“So dat’s a big NO to handlin’ any’ting sharp.  But yer in luck!  I gotta industrial food processor here ta do all our cuttin’ for us.  So, first  t’ing ya do, ya dice a onion.”

“I’ve never used a food processor before.  How do I do that?”

“I got da dicin’ blade in dere awreddy. Peel da onion, den putitinna top here.”

I peeled the onion in a flash and tossed it, whole into the machine.   Heady with success, I switched it on.

The onion was launched into the air, and traveling about 60 miles per hour, smacked Chickie in the forehead—dead center.

He went down like a bag of wet pasta…and remained down.

After first establishing that Chickie had not joined Julia Child, I decided to take matters into my own hands and finish up.  After all, he said I was doing great.  Confidence is a really good thing.

I gazed at the ground beef.  He said I needed onion for it, so I bent and retrieved the previous onion from the dent in Chef’s forehead, and tried again, this time closing the top of the processor.  Worked like a charm!  I love this machine!

But what else?  What other ingredients?

I pondered my dilemma for a few moments, trying to remember the various flavors in meatballs I’d had in the past.  Then, between the dicing food processor and the herbs and spices I found in the cupboard, I set to work.

By the time Chef Chickie finally came to, the meal was done…and I mean that in the most final sense of the word.

The water that had previously filled the stockpot had boiled away completely and the pot was glowing red and smelling kind of odd, so I ran it under cold water and it exploded.  The shrapnel missed me completely, but the majority of the pieces embedded themselves in Chef’s left calf. 

This is what brought him around, I think.

The meatballs looked pretty good, though.  After stopping Chef’s bleeding (I’ve become rather good at this with all my kitchen experience), I helped him to his feet.  He was still a woozy enough from his head injury to ask to taste the meatballs.

He didn’t have to ask me twice. 

He took a bite.  He chewed…and chewed…and chewed.  “Congratulations,” he said.  “Ya mada meatball dat’s got no flavor whatsoeva!  What da hell you put in dese?”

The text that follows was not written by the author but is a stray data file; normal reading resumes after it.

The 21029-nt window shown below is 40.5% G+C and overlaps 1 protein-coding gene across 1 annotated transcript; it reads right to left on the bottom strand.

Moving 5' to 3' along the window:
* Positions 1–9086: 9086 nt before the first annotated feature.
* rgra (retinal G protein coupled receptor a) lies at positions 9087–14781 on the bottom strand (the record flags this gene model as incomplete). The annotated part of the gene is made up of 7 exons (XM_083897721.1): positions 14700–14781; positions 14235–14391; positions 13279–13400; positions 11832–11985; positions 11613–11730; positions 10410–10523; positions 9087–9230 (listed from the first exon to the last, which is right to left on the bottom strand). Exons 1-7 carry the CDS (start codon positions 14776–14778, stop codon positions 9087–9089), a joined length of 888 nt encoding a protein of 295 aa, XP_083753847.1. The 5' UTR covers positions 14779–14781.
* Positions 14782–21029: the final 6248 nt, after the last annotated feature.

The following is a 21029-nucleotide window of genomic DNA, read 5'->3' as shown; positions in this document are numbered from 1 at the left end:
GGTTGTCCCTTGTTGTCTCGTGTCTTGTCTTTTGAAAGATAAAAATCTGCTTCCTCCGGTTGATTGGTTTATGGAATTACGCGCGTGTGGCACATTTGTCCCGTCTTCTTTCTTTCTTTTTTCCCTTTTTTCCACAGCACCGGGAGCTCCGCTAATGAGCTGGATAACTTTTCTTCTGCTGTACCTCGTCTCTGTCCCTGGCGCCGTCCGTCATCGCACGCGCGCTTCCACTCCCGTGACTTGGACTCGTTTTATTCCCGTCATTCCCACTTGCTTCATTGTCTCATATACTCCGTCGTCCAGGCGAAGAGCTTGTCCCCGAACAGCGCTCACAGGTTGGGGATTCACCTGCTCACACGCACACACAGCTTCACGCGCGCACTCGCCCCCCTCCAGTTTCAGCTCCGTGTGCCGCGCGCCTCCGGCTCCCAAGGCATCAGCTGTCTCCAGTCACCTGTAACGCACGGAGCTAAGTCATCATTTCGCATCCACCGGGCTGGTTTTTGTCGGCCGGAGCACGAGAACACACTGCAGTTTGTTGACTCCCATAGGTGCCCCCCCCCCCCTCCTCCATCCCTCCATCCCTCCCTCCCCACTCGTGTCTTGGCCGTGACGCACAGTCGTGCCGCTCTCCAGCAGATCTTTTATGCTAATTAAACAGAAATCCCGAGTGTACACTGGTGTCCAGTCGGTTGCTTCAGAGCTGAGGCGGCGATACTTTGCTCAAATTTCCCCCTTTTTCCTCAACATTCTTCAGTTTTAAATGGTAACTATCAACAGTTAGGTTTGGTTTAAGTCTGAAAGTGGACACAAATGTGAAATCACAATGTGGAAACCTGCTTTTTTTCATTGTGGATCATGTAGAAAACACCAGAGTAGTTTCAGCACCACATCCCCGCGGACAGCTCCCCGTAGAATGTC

“Well, I used the onion, some tomatoes, and there was some fish thawed out in the fridge, so I assumed you wanted that in there, too…”

“Dere is NEVER fish in meatballs.  Dis is da very first Commandment on da third tablet dat Moses brung down widdim an’ accidently dropped.  Ya got meatballs and ya got fishballs—NEVER  da same t’ing.  What else’s innere?”

“Well, by the time I put all the breadcrumbs…”

“How much breadcrumbs ya use?”

“The whole canister.  Was that wrong?”

“For one pounda meat it is!  There’s twelve cups in that cannista!

“Yes, well it did seem kind of dry, so I thought, ‘What do I need to do to hold the meatballs together.’  Then I remembered about how sausages are made…”

“But I got no sausage casins here today.”

“I know.  I cut the fingers out of two dozen rubber gloves.”

He reached over and pulled a meatball out of the skillet then threw it on the floor.  It rebounded back up into his hand.

He glared at me.  “Whaddizit is it witchoo and bouncin’ food?”

“Oh, you heard about the hard-boiled egg, I guess.”

“You would be guessin’ right.”

“Okay, so what’s my homework for tonight?”

“I dunno.  I suddenly got a strong urge to take da redeye ta Sicily ta’night and look up some professional people I know.  When are you most likely to be home and what did you say your address was, again?”

I walked home rather dejected. The only thing keeping me going was the hope that Week T’ree—I mean, Three—will turn out better.

It’s probably the only thing keeping Stij going, too.

January 5, 2015



Well, I started my cooking lessons this week.
Things didn’t go quite as well as expected.
I met Pierre, the French chef on Monday morning.  This kitchen was top of the line—the very best of everything.  I’m sure that that kitchen equipment cost more than my house…and your house…put together. I entered with hope in my heart and a song on my rather chapped lips.
I’m so silly sometimes.
“So, Ms. Buckingham, you have decided to learn how to cook.  Bon.”
“I’m so excited to be here.”
         “As well you should be.  I have instructed completely hopeless cases and zey have come away with zee ability to cook alongside zee greatest chefs in zee world.”

“Well, what are we waiting for?  Let’s get started.”
“You are eager.  Zis is a good thing.”
“Yeah.  It’s nice to be able to do cook again without having to worry about the consequences.”
A cloud passed over his Franco-American features.  Quelle?”
“‘Quelle’ indeed.  You do have fire extinguishers, yes?”
Mais oui.  It is required by law,” he said and pulled one out to show me.
I laughed hysterically. “That little thing?  At home we have industrial ones that are four times the size of that.  I can barely lift them.”
“You have had occasion to use such a thing, zen?”
Mais oui.”    
“But today we have no worries.  Today you are to learn zee simplest, most basic of tasks.  I shall teach you how to correctly boil an egg.”
“If you say so.”
“But I do say so.  Now watch me carefully.”
He pulled out a small pot that probably set him back six or seven hundred dollars, filled it with spring water, and turned up the gas.”
“A gas stove?  Do you really think that’s wise…I mean…today?”
“It is zee only stove I use.  Gas allows an even heating.”
“I wish I had one of those when I was dealing with that three-storey loaf of bread I made.  But the flamethrower seemed to work out okay, too.”
Another dark cloud.